Cut Out All The Noise: How To Make Sure Your Message Is Heard
On any given day, we are bombarded with messages. We don’t even need to leave the house. Radio. TV. Internet. Email. Telephone. Mobile phone. Voicemail. Faxes. Just a few of the myriad ways advertisers can reach us.
But if we leave (the house), there is much more: Signs on buses. Signs on buses. More signs at L stops, on banks, on top of taxis, on billboards, at the local supermarket checkout counter.
Whoops! I can’t forget the newspapers despite their lagging numbers. And of course there is still mail: US mail, FedEx, UPS, DSL. The list is endless and does not seem to be diminishing.
So how can a small business, or for that matter, any business, get through all the noise? What does it take to be heard when you compete for someone’s attention?
Silence is the first thing that comes to mind. A distraction-free place to listen to what the other person is saying. A restaurant where you can talk and network without yelling. Or an office or conference room where you can talk business and everyone can listen.
A minimum of interest is the next item. The person (or people) you are talking to should be interested in what you have to say and sell. Does your service solve a problem for you? Can you communicate that in a clear and concise way? If so, it can probably get your attention. But to keep your interest, you need to dig deeper. You need to be able to answer objections, or “why shoulds” as I prefer to call them, which means you need to state your USP (Unique Selling Proposition).
Why should I give you my business when my current supplier is doing a decent job? Tell me how your service will make my job easier. Can you save me five hours a month of lost time? Will that free me up to make an additional five hours of cold calling? Cut me off with numbers of time saved and potential income, and I could be ready for a follow-up meeting.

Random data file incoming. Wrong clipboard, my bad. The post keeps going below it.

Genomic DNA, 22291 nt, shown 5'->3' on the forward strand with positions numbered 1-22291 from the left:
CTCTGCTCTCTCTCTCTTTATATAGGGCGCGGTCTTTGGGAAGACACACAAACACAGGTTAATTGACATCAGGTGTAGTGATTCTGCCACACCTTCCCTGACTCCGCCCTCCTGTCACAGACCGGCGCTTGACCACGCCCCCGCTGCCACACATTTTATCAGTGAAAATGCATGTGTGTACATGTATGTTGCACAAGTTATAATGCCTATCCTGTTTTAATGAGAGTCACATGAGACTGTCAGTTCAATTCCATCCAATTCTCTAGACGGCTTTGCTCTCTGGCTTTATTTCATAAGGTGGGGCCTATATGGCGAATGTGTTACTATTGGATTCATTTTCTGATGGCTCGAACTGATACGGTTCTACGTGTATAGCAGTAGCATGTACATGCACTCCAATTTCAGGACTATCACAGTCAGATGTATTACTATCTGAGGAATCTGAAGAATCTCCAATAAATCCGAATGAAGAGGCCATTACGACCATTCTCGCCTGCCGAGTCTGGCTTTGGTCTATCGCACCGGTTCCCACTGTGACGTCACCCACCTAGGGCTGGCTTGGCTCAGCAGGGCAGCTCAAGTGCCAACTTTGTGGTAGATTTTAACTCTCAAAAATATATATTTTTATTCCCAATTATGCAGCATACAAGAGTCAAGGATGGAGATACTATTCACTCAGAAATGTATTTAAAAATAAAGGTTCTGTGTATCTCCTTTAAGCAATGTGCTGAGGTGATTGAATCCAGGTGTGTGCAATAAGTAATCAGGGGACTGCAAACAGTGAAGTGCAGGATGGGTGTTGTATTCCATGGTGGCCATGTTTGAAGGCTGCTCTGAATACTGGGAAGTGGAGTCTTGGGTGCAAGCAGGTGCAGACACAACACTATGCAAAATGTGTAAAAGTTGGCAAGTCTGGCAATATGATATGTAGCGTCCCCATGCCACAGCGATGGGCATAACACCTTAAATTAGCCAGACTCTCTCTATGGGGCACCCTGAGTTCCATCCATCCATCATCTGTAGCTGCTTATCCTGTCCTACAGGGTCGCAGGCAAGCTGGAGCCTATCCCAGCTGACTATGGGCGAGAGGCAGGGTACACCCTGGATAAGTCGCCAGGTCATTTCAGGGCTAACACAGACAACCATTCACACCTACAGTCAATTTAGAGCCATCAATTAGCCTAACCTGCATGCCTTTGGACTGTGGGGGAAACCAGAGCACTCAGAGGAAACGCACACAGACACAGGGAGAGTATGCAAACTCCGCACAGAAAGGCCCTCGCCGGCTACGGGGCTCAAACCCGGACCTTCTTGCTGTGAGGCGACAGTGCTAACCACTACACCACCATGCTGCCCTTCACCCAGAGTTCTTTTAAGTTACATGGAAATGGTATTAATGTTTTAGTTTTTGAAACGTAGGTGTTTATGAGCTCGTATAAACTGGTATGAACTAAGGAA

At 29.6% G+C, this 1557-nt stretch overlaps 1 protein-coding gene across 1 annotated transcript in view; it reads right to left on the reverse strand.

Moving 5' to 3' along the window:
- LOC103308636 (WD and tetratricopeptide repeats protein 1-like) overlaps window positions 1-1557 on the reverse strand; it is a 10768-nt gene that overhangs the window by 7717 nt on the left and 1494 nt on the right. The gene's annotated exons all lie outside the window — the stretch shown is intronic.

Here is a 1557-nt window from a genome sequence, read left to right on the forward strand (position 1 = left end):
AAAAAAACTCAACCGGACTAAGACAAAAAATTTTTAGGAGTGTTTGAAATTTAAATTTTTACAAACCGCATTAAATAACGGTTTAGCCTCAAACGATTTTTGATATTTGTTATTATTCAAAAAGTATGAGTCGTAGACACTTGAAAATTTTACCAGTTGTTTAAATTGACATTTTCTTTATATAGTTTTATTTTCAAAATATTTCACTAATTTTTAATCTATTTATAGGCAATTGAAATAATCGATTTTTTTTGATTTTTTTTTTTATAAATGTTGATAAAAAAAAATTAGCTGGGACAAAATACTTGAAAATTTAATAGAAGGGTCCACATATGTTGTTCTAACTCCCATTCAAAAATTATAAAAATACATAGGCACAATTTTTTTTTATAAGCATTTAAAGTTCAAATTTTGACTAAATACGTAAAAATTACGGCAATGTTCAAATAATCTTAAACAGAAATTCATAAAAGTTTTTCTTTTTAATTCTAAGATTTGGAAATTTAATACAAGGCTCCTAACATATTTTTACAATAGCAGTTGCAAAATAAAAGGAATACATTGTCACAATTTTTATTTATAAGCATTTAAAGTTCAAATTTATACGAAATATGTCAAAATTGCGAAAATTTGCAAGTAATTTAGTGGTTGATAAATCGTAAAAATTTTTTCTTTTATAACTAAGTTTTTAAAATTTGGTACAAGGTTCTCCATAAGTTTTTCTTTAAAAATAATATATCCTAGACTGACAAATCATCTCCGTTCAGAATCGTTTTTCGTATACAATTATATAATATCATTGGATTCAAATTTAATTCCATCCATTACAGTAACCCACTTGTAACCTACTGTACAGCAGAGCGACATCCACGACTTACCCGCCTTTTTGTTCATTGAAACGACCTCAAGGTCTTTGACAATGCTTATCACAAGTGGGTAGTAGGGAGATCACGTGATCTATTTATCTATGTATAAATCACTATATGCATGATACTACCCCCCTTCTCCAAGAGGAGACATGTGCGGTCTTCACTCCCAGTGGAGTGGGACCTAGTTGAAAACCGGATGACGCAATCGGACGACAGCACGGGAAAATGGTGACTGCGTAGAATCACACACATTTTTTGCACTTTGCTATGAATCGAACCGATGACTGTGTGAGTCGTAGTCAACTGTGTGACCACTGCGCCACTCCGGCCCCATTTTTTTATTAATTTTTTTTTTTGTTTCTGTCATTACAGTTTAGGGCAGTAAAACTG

You may prefer to make initial contacts by email. If so, you have different challenges. Now you need some intrigue. You need to create interest. And you must do it while maneuvering through mountains of spam.
How will you ensure that your message is opened? Do you know how to write a short and clear subject line that does not contain words that trigger the spam filter? And once it’s open, do you know how to write a short, engaging copy so that when you follow up on the phone, someone will actually listen to your speech, or better yet, pick up the phone first and call you back?
This is where good sales skills come in so handy. Knowing how to write a strong sales pitch, whether it’s by email or snail mail, is crucial.
Think of all the lousy emails you receive every day. Better yet, try this simple exercise for a few days. Pay attention to subject lines that you delete very quickly. Then look carefully at the ones you open and think about why you’re not throwing them away. You should see a pattern. The emails that are opened are from someone you know, contain information they requested, or have subject lines that are so intriguing that you CAN’T open them. That’s what you want to do to separate your emails from the ones about to be deleted.
Obviously, there is always more you can do to get your message heard. But if you start with the simple tactics outlined above, you’re off to a good start.
o Get your message across in a distraction-free environment.
o Make sure the person you are talking to has an interest in what you are selling.
o Know your PVU to be prepared for the “Why should I?”
o Create a little plot.
o Hone your sales skills, or written presentations, as well as face-to-face presentations.
Smart marketing can eliminate clutter and all the noise. You need to understand what your potential customers need and tell them how your company has the solution.